A high school comedy, a timely healthy eating experiment and a mid-life bender are among @NatObserver’s final recommendations for #VIFF2020
Quite a bit, the film reveals, as it visits innovative farmers, the only dairy that far north, hunting and fishing efforts and Indigenous people willing to share how folks lived off the land for thousands of years. The family learned and adapted. They discovered soapberries, stored root crops to get them through the winter and had to completely forgo chocolate, coffee and orange pekoe tea. Sap from birch trees can become syrup. Salt is hard to find, but you can extract it from mud and even blood. Yech. Another odd one: an Indigenous tradition gets them a roasted moose nose. In fact, Crocker says, it’s no place for a vegan. People have to eat meat to get the vitamin D they can’t get from the sun. The children, who never complained in the first film, do this time. Crocker insists, though, and recalls what gave her the idea: a blocked road once stopped food coming in. So how wise is it anywhere to rely on the outside world for food? With story shaping by Nettie Wild and sharp editing by Michael Brockington (both from Vancouver), the film has a clear take on the experiment and that question. Made me think of the always under-pressure Fraser Valley. Plus, it won an audience award at Hot Docs this year. 4 out of 5
ANOTHER ROUND: The latest from Danish director Thomas Vinterberg isn’t as harsh and gripping as my two favourites by him, The Celebration and the Oscar-nominated The Hunt. It feels insubstantial because I can’t believe that the four men in the story would go to such lengths to test out an unlikely theorem. They seem too level-headed for that. The theory, apparently actually offered by a Danish psychologist, who the characters name and credit, says that men should have a certain level of alcohol in their bloodstream at all times and that 0.5 per cent is too low. Four friends, who are high school teachers, test it out by drinking every day. They justify it by writing a scientific paper that tracks their progress.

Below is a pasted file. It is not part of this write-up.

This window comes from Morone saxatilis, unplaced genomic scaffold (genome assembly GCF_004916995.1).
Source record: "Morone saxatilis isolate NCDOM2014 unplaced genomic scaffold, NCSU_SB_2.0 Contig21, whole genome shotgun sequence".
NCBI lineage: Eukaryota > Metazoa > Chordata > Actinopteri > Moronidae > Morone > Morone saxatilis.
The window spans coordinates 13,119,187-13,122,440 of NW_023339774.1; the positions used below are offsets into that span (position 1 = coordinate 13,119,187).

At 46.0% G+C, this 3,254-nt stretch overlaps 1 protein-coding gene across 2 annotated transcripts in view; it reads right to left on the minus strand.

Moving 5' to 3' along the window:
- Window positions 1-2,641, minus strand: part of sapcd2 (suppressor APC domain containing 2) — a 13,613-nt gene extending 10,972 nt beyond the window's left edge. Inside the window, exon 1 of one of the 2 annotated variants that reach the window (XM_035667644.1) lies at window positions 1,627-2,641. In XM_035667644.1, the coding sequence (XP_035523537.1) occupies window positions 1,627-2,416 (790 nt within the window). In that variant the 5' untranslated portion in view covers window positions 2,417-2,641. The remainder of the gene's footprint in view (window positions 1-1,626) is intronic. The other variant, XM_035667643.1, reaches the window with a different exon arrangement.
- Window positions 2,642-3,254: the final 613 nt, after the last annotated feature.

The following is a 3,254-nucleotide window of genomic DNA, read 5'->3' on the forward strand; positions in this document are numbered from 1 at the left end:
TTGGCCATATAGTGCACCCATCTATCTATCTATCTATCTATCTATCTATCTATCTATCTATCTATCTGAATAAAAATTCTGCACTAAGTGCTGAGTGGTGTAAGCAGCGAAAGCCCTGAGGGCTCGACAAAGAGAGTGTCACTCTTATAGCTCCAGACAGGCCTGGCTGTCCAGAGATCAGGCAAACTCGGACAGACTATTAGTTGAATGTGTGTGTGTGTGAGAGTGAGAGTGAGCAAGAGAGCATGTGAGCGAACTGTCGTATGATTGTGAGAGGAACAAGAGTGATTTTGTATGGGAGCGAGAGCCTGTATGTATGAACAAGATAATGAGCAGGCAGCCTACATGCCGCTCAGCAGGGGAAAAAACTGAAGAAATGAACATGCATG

Mads Mikkelsen plays a history teacher who bores his students before drinking and runs a lively, inspiring class once he has started. Again, to me, unlikely.
One of his pals coaches little boys in soccer and improves his success, although he seems like a meanie when he won’t give a kid a sip from his water bottle and won’t say why. Naturally, other things start going amiss. The history teacher (Mikkelsen) gets into arguments with his wife (Maria Bonnevie). He is seen unsteady and almost stumbling at work. The men up the scenario from “harmful consumption” to “total oblivion.” Sounds less like a science experiment and more like a mid-life crisis and immaturity. Things turn darker, but again, not too believably. This film is very well acted, though. Reliable performers like Thomas Bo Larsen and Magnus Millang are in the group, and Mikkelsen does a wild dance. That’s worth watching. 3 out of 5